China’s first Internet Court

On 18 August, China has officially launched its first “Internet Court” in Hangzhou, which city is known as the Chinese e-commerce capital, and is home to Internet giants such as Alibaba and NetEase. The name “Internet Court” has a two-fold meaning: First, this court specializes in resolving Internet-related cases including disputes regarding contacts of online shopping, services and microfinance loans, Internet copyright disputes and domain name disputes etc. Second, all court proceedings in this court can be conducted via an Internet platform. Located in a normal court building in Hangzhou shared with another local court, the Internet Court is nevertheless ready to accept cases filed electronically from all over the country, to hold online mediations, to examine electronically submitted evidence, to hold oral hearings with litigants via video conference, to deliver judgements and to accept applications for enforcement orders, all via Internet.

The establishment of the Hangzhou Internet Court is an attempt to meet the challenges arising in the recent development of Internet-related legal disputes, such as the increasing ubiquitousness of online disputes and the large geographical distance between involved parties. It is reported that, as courts in Hangzhou accepted about 600 e-commerce-related cases in 2013, this number has rapidly risen to more than 10,000 in 2016. Already in 2015, four district courts in Hangzhou launched a pilot project using online platforms to conduct the complete court proceedings in cases relating to e-commerce and Internet copyright etc. Thereafter, 11 courts in the same province joined the project. Up to this June, more than 22,000 cases had been accepted via these platforms, and the online oral hearings lasted 0,5 hours on average. During a trial operation from 15 May to 15 August this year, the Hangzhou Internet Court had accepted 2,605 cases and concluded 1,444 of them, with an average case duration of 32 days.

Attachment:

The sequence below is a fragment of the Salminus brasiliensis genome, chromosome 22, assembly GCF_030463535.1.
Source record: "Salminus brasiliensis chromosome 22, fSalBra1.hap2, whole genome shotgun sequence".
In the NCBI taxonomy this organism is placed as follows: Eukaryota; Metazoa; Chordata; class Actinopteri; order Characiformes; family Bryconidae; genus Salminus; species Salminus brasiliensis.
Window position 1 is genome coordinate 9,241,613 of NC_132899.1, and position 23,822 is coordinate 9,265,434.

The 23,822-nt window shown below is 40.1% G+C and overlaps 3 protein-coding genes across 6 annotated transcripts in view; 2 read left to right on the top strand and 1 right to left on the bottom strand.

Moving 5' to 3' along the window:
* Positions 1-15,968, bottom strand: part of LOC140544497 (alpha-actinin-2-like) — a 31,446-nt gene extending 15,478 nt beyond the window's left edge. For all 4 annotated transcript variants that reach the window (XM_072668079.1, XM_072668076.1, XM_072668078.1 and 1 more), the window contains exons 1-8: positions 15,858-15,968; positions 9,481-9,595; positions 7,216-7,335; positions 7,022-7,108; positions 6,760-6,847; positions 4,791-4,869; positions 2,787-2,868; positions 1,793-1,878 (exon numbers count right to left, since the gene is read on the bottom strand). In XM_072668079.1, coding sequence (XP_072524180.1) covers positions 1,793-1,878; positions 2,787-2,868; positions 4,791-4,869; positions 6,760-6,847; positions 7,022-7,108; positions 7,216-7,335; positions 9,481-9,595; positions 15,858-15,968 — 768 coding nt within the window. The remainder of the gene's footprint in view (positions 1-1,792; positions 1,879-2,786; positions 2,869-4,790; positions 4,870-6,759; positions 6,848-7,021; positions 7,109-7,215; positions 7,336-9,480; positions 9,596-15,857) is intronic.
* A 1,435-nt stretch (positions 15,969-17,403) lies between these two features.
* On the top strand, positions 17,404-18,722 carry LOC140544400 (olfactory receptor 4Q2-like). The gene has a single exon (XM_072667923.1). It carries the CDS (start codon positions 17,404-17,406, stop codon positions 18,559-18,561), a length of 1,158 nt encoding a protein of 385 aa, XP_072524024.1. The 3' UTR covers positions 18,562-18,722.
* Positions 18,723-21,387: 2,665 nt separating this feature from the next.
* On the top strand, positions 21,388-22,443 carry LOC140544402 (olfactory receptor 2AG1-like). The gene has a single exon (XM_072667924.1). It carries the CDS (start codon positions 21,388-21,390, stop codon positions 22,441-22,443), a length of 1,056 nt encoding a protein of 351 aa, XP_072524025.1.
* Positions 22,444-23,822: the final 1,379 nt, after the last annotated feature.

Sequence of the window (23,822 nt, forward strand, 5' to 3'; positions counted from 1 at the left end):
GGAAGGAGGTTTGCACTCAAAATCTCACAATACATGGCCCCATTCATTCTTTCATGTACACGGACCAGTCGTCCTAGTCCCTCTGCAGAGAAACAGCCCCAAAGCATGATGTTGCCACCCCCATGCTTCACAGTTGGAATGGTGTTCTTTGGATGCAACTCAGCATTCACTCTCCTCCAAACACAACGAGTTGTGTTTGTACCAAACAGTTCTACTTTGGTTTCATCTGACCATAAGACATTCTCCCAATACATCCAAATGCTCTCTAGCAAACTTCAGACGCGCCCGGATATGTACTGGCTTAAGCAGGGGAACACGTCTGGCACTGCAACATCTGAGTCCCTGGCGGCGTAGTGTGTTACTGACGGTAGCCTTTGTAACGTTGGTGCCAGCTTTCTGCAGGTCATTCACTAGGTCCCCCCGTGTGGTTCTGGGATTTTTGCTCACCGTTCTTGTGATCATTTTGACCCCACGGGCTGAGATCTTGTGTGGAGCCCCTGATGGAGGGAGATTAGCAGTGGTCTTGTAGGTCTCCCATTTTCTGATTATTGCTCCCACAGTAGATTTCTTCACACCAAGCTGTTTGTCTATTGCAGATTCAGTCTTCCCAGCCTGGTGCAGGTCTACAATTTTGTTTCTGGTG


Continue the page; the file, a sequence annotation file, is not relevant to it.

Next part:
Apparently, the Internet Court may significantly improve the efficiency of the court proceedings and help save time and costs for the litigants. Furthermore, the electronic platform of the Internet Court can easily adapt to and take advantage of the current technological development. For instance, evidence in form of electronic data can be conveniently submitted and saved via the electronic platform; a speech recognition system is integrated in the electronic platform to automatically generate written records of oral hearings; and judges may even draft judgements with the aid of artificial intelligence technology.

On the opening day, the first case heard by the Hangzhou Internet Court concerned a copyright infringement dispute between an Internet writer and the Hangzhou-based web portal NetEase. It can be expected that, in the future, more and more copyright-holders will be encouraged to utilize this convenient and cost-efficient Internet Court to enforce their rights on the Internet. The Internet Court will make lawsuits as convenient as online shopping, so promised a court official.

Here is a link to the English version of the website of the Hangzhou Internet Court:

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